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Dietary Approaches to Hand Eczema

Dietary Approaches to Hand Eczema

You know you have eczema if your skin chronically erupts into itchy, flakily and sometimes blistered patches. In the Untied States, about 10% of the population suffers from eczema.1 These irritating patches can occur almost anywhere on the body including the hands.

Hand eczema is triggered by a heighted immune response to various allergens and irritants. Some of the frequent sensitizers can include organic compounds such as formaldehyde, balsam of Peru, as well as metals like nickel and cobalt.2

As a matter of fact, many studies have shown that the most common allergen worldwide is nickel. Nickel can be found in jewelry, metal snaps, coins, and stainless-steel kitchen ware.3 Initial sensitivity may be brought on by constant physical contact to nickel containing items such as these. Once a person is sensitized, the allergy typically lasts a lifetime.3

Other routes of nickel exposure include vaccines, food, and cigarette smoke. In neonates, infants and young children eczema can be brought on by exposure to nickel from the mother’s jewelry, bed rails, vaccines, keys, and door handles. Additionally, the nickel contained in cigarettes can cross into the fetus via the placenta.4,5,6

If you suspect that your hand eczema may be due to a nickel allergy, please see your dermatologist. He/she may order a patch test for confirmation.

If you test positive for a nickel allergy, it is best to avoid contact with nickel-containing products. Additionally, research has shown that a nickel-free diet can help reduce eczema flare-ups. As a rule, whole grains, nuts, and beans contain high amounts of nickel, whereas animal products such as meat, fish, eggs, and dairy products contain low amounts.6,7

Also, you should avoid cooking foods in stainless steel or iron cookware, especially if you are using acids such as lemons, vinegar, or tomato sauce. Listed below are specific dietary recommendations.

Low Nickle Diet Recommendations 6,7

Low Nickel Foods to Include

Beef, bison




Most Fish (excluding the ones listed as high nickel content).

Refined grains

White rice

Dairy products: Milk, yogurt, cheese, butter

Pasta (semolina)

Baked goods (made for refined grains)

Fresh Fruit: all fruits except for the following in moderations:


Apples: 3-4x/week

Citrus: 3-4x/week

Vegetables: (in moderation), cauliflower

cabbage, broccoli, potatoes, carrots, beets

dill, eggplant, cucumbers, mushrooms, parsley

High Nickel Foods to Avoid

Chocolate, cocoa

Soy beans



All fresh and dried legumes


Canned Foods and beverages

Certain fish: tuna, herring, shellfish, salmon, mackerel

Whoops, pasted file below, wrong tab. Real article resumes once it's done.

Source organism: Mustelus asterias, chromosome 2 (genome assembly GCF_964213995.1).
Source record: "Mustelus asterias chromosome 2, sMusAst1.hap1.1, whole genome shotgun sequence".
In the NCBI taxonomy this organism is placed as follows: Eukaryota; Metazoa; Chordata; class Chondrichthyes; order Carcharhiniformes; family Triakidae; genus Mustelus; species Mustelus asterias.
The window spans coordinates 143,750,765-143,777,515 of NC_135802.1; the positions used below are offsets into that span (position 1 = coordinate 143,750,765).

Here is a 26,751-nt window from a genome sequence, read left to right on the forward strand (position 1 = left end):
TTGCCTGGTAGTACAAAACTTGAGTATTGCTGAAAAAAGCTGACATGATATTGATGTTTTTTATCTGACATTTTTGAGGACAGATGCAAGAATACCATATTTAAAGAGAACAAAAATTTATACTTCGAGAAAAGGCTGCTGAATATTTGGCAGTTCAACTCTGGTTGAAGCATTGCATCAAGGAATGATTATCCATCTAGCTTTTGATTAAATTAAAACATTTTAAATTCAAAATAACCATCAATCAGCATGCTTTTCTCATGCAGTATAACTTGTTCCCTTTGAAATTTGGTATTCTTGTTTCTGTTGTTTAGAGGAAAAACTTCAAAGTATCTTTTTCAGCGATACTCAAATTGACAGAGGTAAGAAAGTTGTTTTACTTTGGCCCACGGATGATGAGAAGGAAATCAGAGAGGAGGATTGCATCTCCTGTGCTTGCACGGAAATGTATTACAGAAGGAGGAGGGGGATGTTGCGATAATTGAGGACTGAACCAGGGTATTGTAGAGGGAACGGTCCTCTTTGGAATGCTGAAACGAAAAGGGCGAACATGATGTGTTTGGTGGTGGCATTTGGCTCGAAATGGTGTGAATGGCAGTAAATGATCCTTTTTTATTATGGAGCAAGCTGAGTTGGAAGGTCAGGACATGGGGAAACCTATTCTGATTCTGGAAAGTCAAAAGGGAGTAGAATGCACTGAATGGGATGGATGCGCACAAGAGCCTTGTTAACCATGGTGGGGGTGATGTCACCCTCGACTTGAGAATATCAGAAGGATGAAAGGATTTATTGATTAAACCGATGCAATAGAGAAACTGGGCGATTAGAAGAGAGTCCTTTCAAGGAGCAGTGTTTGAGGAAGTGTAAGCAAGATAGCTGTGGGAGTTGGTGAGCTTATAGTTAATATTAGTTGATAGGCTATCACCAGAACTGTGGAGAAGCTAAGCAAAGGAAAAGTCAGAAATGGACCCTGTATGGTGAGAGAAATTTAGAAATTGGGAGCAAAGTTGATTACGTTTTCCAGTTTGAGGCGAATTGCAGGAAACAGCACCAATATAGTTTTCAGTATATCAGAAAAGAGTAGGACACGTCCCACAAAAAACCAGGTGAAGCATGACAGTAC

Food (especially with acid) cooked in stainless steel cookware

Whole grains (oatmeal, whole wheat flour)

Fruits: Pineapple, strawberries, raspberries, dried fruits

Vegetables: beans, lentils, peas, soy beans and soy products, spinach, rabe, kale, leeks, asparagus, onions, garlic, tomatoes


Vitamin and mineral supplements containing nickel

Note: To further reduce dietary nickel intake, consume only organically produced fruits and vegetables if possible. Additionally, avoid smoking and exposure to second hand smoke.

Although avoiding contact and dietary nickel exposure may be helpful, there may be other dietary, nutrient, and gastrointestinal factors that could be influencing the course of your disease.

The board certified Integrative and Functions Nutritionist at Food Centered Solutions are specially trained to provide you with a personalized dietary and nutrient plan to help you address all factors that could be influencing your disease. Our goal is to help you achieve long-lasting results.

Call us today for your free 15-minute consultation.

Food Centered Solutions, LLC

Frances Siver, MS, RDN, LDN, CLT, IFNCP Board Certified in Integrative and Functional Nutrition

W:, e:, C: 904-562-0082


  1. National Eczema Association. Eczema Facts. National Eczema Association. Accessed July 9th, 2018.

  2. Boonstra MB, Christoffers WA, Coenraads PJ, Schuttelaar MLA. Ptach test results fo hand eczema patients: relation to clinical types. European JEADV 2015; 29: 940-947.

  3. Sharma AD. Low Nickle Diet in Dermatology. Indian J Dermatol. 2013; 58(3): 240.

  4. Torres M, Gracas M, Mota M, Tosti A. Management of contact dermatitis due to nickel allergy: an update. Clinical, Cosmetic and Investig Derm. 2009; 2: 39-48.

  5. Stejskal V. Allergy and autoimmunity caused by metals: a unifying concept. Vaccines and Autoimmunity. Wiley and Sons; 2015.

  6. Gatti AM, Montanari S. New quality-control investigations on vaccines: microand nanocontamination. Int J Vaccines Vacin. 2016; 4(1): 00072.

  7. Antico A, Soanna R. Nickel sensitization and dietary nickel are a substantial cause of symptoms provocation in patients with chronic allergic-like dermatitis syndromes. Allergy Rginol. 2015; 6: 56-63.

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